There are opportunities for a higher degree of involvement of the private sector to support consortia and delivery of care, reinforcing the focus on financially sound provision of services.
2. The structure of the conversation: devolution of decision-making to the front-line
Compared to the current regional focus for the implementation of national guidelines via SHAs and PCTs, decision-making will now reside with GPs at the point of interactions with customers. In some ways this represents a return to the ‘old model’ with GPs enjoying greater freedom of prescribing decision-making. As well as assuming the responsibility for planning and commissioning of care, GPs consortia will also be expected to be involved in activities such as prioritisation of care, service (re)design and recommendation/evaluation of providers and outcomes.
These two key changes will have direct implications on the commercial operations for pharmaceutical companies. Some will be minor and a natural continuation or acceleration of current initiatives; some are likely to be more fundamental and structural.
Capabilities: In an article published earlier this year, Kinapse discussed the list of future commercial capabilities required by the pharmaceutical industry to accommodate the evolving healthcare environment. These included customer-facing capabilities – such as account management, lobbying, contracting, clinical education, KOL management and patient engagement; and enabling capabilities – including Health Economics Outcomes Research (HEOR) and epidemiology.
Indeed, these capabilities are perhaps even more relevant to sustain the new nature of the conversation as described above, and as such, their implementation should become an even greater priority. However, in order to support the new structure of the conversation, it is critical that the specific mix and content of these capabilities is tailored to address the requirements of the particular set of stakeholders identified in the NHS White Paper.
The mapping of these capabilities to commercial roles within the organisation is also likely to change as the customer landscape continues to evolve. For example, in order to be able to interact effectively with new GPs consortia, ‘field forces’ are likely to need greater training in technical disciplines such as HEOR and epidemiology.
Structure and size: This is perhaps where the proposed NHS reform will have the greatest impact. The proposal to phase out SHAs and devolve planning and commissioning power to an estimated 300-500 GPs consortia will require a comprehensive review of both the structure and the size of pharmaceutical companies’ current regional and field operations. In some cases there will be minimal impact. For instance, regional directors currently responsible for maintaining relationships with SHAs will see their roles slightly modified as they transition to interacting with groups of consortia and the overseeing NHS Commissioning Board. However, in other cases the impact will be more far reaching, with the biggest changes likely to involve field operations – which typically comprise of account managers currently responsible for relationships with PCTs, and representatives currently responsible for relationships with GPs. In order to achieve good coverage of each GP consortium as an independent and autonomous commissioning entity, there is likely to be a requirement for an increase in the size of field operations, primarily in the number of account managers. Although this may imply a welcome reversal of the downsizing trend seen over recent years it is likely to represent a significant challenge for companies to implement, since the skill sets of account managers and representatives are substantially different and there is a relatively limited available talent pool of the former. Faced with limited opportunities to recruit experienced account managers, companies might have to review internal career development tracks. For example, training representatives in the necessary account management skills to perform these roles. However, because of the different skill sets required, this process is likely to be highly time consuming at best, and in many cases may not be possible at all.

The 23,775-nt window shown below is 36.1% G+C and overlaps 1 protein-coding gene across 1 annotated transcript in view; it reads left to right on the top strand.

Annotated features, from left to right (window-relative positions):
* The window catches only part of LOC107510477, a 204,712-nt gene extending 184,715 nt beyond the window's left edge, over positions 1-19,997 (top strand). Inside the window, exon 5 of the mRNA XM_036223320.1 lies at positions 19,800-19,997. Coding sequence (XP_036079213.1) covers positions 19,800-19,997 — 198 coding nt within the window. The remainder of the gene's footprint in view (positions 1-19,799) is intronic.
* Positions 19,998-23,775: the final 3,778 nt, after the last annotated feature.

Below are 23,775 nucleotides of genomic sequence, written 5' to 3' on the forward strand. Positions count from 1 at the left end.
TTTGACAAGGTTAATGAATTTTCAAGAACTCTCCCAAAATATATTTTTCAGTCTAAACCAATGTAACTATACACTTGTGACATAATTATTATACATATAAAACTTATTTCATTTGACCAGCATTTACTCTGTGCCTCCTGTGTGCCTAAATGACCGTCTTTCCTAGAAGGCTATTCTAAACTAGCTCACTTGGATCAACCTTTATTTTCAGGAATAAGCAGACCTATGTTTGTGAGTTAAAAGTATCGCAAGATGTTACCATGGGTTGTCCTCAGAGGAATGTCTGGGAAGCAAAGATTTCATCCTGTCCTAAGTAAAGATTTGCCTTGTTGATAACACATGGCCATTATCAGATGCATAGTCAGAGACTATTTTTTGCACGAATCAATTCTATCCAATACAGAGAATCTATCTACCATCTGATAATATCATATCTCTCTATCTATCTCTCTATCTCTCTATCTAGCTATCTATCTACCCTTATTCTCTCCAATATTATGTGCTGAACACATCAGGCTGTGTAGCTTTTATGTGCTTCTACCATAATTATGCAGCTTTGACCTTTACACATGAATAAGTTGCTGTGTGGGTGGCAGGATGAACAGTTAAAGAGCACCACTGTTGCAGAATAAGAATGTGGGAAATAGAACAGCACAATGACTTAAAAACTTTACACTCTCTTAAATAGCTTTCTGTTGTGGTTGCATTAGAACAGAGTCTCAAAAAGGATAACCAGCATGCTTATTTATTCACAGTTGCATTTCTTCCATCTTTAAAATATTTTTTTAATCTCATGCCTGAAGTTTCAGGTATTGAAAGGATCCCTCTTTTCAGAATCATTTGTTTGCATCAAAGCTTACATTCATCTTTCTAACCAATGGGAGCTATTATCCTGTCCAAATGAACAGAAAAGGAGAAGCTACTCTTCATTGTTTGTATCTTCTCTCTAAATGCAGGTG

The way forward
Although implementation of the full scope of changes set out in the NHS White Paper will span the next few years, the Government is proposing rapid action in the near term – the first changes are proposed to commence later this year with a view to being operational by the beginning of the next fiscal year. In this context it is imperative that pharmaceutical companies begin to consider immediately if and how they need to adapt. A three-stage process is recommended:
Landscape analysis – detailed review of the future NHS
Companies must undertake a detailed review of the likely future stakeholder landscape to determine specifically how care will be funded, commissioned and delivered. The key decision-makers and influencers at each stage must be identified and used to define future commercial requirements.
Organisations will also need to understand the detailed timeframe of the proposed changes to the UK healthcare environment and be aware of key milestones and their implications. This understanding should form the basis of change plans that allow phased implementation of relevant components of the commercial models in response to specific trigger points in the evolving healthcare environment.
Commercial capabilities implications – competencies and roles
The landscape analysis and understanding of future commercial requirements should be utilised to inform an audit of commercial abilities that profiles the requisite capabilities against those which currently exist in order to identify those which need reinforcing/development and those which need to be acquired. Capabilities will be specific to the interaction with particular stakeholder groups.
Requisite capabilities should then be mapped against roles in order to determine which will house the new capabilities. This stage is likely to present opportunities for changes to existing role descriptions and/or for new roles to be created.
Commercial organisation adaptation – structure and size
The final stage of the process is to shape new capabilities and roles into an organisational model and to define the appropriate structure and size. Sizing will ultimately be dictated by workload considerations, based on the number of customers, their relative importance and the degree of planned activities.
In summary, it is clear that the NHS reform set out in the recent White Paper will bring disruption to current pharmaceutical commercial models that are themselves in their infancy. Good and early analysis and planning around the proposed changes and their operational and organisational implications is critical for proactive and effective management of what promises to be a radical shake-up of healthcare provision in the UK.
Jean-Francois Delas is Vice President at Kinapse Ltd. and leads the Marketing & Sales Consulting Practice. Kinapse provide consulting and outsourcing services to the life sciences industries across the world. To download the Kinapse White Paper: New commercial realities, please visit www.kinapse.com.